[11]      What was further raised by the third defendant is that the plaintiff indicate that the agreement was entered into at Windhoek bay and no such place exists. They also pointed out that the plaintiff relies on a written commercial loan agreement and indicated that the said document was attached to the Particulars of Claim as Annexure A. They pointed to the fact that the court will not be able to make out the comprehensive terms of the said loan agreement because Mr de Witt imposed a stamp on each page of the loan agreement which stamp and signature effectively cancels out or covers the term of the loan agreement. They also raised the issue that Mr. de Witt certified the copies of the plaintiff’s documents that is relied upon for summary judgement.

 

[12]      For the plaintiff it was argued that the principle in Maharaj v Barclays National Bank Lt is applicable where Corbett JA states as follows[2]:

 

The principle is that in deciding whether or not to grant summary judgement, the Court looks at the matter “at the end of the day” on all the documents that are properly before it.’

 

[13]      Regarding the contention that the annexures are not legible it is argued that rule 45(7) provides that a party who relies on a contract must state whether the contract is written or oral and when, where and by whom it was concluded and if the contract is written a true copy thereof or of the part relied on in the pleading must be annexed to the pleading.  The certification was therefore done in compliance with rule 45(7). They argue that the parts relied on are legible.

 

 

The applicable law and legal arguments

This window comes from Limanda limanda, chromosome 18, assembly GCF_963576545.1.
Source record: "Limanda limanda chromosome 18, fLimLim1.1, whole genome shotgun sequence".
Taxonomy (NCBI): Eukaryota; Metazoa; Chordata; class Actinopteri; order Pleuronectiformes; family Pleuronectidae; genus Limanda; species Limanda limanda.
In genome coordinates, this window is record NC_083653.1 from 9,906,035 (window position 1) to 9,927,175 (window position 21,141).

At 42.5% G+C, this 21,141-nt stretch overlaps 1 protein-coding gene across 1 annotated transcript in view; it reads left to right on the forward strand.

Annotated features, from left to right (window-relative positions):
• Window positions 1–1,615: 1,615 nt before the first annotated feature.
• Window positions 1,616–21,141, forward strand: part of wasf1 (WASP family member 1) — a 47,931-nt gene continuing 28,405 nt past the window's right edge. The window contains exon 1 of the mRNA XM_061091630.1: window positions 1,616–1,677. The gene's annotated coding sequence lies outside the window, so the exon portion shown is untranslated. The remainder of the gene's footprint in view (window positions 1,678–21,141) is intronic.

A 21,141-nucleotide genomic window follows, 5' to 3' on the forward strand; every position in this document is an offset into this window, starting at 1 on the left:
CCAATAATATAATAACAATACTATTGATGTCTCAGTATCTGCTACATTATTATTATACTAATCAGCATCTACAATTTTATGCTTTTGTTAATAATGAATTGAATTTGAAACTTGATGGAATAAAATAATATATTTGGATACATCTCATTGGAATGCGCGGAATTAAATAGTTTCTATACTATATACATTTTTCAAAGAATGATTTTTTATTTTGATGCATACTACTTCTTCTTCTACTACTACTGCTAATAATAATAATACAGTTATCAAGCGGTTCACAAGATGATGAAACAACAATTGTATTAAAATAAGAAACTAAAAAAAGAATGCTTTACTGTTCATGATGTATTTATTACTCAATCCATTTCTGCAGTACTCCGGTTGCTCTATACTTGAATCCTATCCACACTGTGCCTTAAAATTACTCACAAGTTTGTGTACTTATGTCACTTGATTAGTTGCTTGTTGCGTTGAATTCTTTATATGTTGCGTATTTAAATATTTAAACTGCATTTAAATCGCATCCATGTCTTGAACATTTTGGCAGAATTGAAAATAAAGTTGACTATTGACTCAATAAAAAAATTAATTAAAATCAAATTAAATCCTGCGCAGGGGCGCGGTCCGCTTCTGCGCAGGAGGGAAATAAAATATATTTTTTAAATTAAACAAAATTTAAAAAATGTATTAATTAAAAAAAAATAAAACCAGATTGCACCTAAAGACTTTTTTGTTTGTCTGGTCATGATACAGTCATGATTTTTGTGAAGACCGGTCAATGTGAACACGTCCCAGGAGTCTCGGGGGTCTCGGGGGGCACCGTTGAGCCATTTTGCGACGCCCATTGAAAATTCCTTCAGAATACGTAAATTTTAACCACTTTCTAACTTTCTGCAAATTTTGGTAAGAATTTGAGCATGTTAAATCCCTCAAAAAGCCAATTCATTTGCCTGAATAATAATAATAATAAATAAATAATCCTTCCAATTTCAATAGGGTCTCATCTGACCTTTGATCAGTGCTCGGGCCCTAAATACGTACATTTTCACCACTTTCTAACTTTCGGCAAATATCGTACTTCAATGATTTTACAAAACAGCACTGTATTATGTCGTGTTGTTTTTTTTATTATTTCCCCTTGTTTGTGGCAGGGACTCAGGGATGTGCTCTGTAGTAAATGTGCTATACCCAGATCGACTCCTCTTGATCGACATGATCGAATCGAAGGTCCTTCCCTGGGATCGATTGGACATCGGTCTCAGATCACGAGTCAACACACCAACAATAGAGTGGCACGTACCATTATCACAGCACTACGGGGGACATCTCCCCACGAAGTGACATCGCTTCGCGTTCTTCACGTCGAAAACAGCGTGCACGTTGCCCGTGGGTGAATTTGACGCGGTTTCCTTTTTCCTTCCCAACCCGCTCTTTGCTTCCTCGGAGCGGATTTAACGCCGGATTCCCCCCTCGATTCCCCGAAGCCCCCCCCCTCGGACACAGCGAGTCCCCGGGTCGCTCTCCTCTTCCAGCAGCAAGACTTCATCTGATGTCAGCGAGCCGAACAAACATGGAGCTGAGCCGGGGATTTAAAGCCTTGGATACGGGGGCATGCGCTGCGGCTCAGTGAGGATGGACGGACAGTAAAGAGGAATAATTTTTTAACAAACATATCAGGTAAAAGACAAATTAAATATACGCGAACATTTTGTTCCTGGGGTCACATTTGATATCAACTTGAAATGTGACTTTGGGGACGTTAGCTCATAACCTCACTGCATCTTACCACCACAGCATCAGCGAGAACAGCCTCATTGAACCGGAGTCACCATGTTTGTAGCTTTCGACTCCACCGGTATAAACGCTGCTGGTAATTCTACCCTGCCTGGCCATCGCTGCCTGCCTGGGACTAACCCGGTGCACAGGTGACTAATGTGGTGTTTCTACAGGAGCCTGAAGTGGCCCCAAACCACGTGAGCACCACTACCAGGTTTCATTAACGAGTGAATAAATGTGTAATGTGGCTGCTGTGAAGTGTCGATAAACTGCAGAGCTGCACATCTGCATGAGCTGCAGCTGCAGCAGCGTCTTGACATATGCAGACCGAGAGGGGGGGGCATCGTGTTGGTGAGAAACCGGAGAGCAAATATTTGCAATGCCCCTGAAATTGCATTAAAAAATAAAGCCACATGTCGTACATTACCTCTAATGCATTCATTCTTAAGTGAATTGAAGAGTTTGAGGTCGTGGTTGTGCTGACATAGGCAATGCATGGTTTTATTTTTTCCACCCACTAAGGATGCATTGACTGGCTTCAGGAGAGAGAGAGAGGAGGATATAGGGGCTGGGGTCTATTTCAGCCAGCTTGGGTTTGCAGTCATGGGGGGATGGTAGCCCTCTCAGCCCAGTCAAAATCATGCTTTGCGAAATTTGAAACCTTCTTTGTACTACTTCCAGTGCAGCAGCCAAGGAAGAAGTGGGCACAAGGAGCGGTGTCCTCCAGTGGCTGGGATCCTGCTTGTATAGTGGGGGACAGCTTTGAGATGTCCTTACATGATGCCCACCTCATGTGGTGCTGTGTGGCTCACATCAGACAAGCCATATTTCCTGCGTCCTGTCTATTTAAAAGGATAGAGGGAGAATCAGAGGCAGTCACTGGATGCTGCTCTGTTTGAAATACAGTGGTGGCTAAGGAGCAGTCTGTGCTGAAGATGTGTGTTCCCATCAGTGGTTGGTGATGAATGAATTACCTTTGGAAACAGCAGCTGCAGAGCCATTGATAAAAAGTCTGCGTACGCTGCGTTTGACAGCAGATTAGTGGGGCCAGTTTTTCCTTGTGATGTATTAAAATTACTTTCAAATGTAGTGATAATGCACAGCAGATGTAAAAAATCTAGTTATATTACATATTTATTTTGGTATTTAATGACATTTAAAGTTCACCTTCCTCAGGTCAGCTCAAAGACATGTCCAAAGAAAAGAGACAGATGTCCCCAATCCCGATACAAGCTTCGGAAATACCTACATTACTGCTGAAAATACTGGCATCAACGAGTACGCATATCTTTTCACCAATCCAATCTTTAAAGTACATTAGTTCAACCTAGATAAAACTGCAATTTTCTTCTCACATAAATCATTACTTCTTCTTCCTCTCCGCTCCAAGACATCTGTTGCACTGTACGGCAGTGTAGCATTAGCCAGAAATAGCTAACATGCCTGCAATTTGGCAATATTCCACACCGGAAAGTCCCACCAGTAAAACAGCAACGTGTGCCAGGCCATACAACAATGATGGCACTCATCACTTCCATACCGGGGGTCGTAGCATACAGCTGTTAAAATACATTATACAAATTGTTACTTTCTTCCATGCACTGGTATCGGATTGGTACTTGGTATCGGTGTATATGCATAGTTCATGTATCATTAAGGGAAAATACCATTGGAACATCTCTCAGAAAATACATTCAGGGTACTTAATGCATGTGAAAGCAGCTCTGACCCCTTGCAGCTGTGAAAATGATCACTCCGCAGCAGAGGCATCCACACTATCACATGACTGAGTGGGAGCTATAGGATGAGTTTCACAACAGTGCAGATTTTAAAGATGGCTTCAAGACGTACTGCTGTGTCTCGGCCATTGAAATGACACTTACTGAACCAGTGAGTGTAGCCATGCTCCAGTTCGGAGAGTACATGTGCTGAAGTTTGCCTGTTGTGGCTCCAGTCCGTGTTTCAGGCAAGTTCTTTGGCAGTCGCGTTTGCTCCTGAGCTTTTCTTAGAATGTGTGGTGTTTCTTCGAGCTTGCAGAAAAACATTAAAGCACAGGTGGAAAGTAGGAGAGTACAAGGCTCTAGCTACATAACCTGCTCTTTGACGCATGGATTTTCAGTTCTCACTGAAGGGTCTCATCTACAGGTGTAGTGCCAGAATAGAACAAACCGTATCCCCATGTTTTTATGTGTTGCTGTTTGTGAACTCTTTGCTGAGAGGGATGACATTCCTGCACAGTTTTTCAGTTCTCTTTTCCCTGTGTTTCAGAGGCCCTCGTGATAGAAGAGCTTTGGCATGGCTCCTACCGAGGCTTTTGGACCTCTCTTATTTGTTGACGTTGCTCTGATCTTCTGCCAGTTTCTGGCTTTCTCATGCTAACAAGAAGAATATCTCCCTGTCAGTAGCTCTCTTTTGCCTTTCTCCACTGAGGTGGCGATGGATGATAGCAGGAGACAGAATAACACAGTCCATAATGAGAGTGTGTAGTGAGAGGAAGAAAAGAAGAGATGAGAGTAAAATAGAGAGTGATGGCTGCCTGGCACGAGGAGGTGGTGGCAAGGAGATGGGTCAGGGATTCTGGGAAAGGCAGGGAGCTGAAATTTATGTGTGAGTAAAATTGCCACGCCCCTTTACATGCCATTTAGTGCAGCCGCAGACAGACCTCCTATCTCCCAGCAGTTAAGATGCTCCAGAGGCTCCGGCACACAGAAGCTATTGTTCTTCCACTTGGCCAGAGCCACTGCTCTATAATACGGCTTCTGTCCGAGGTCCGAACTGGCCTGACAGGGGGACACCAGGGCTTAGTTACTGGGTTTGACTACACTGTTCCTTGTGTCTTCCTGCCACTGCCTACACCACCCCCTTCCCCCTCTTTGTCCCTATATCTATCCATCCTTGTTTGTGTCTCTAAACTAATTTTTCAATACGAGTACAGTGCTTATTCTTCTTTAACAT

[14]      Van Niekerk, Geyer and Mundell in Summary Judgement – A practical guide[3] said the following:

 

‘Departing from the premise that the remedy is drastic, our courts have laid down three rules for summary judgement applications.  Firstly, that there is a numerous clausus of instances in which a plaintiff may apply for summary judgement in the sense that no application is possible which falls outside the strict ambit of rule 32(1); secondly, that, before a court will entertain an application for summary judgement, a plaintiff must present a clear case on technically correct papers while complying strictly with the rule and thirdly, that, in cases which are doubtful, summary judgement must be refused. (See Art Printing Works Ltd v Citizen (Pty) Ltd 1957 2 SA 95 (SR) 97H; Davis v Terry 1957 4 SA 98 (SR) 100 in fin 101A; and others)

 

The drastic nature of the remedy has also prompted the courts to draw the conclusion that the plaintiff’s compliance with rule 32(2) must be judged more strictly than the defendant’s compliance with ruel 32(3). (See JNOG Teale & Sons (Pty) Ltd v Vrystaatse Plantediens (Pty) Ltd 1968 (4) SA 371 and others).’

 

[15]      The court will therefore first deal with the points in limine raised against the papers of the applicant to determine whether it is indeed technically correct papers.

 

[16]      When dealing with who can depose to the verifying affidavit on behalf of a plaintiff bringing a summary judgement application, the learned authors Van Niekerk, Geyer and Mundell in Summary Judgement – A practical guide[4] said the following when summarizing the requirement of personal knowledge in the case of banks:

 

A legal manager at regional level who confirms that he is duly authorized to depose to the verifying affidavit and also confirms that the facts fall within his personal knowledge is a competent deponent as he has, by virtue of his office, access to the bank’s records and qua legal manager prima facie has knowledge pertaining to the conclusion of the contract, its terms and effect.’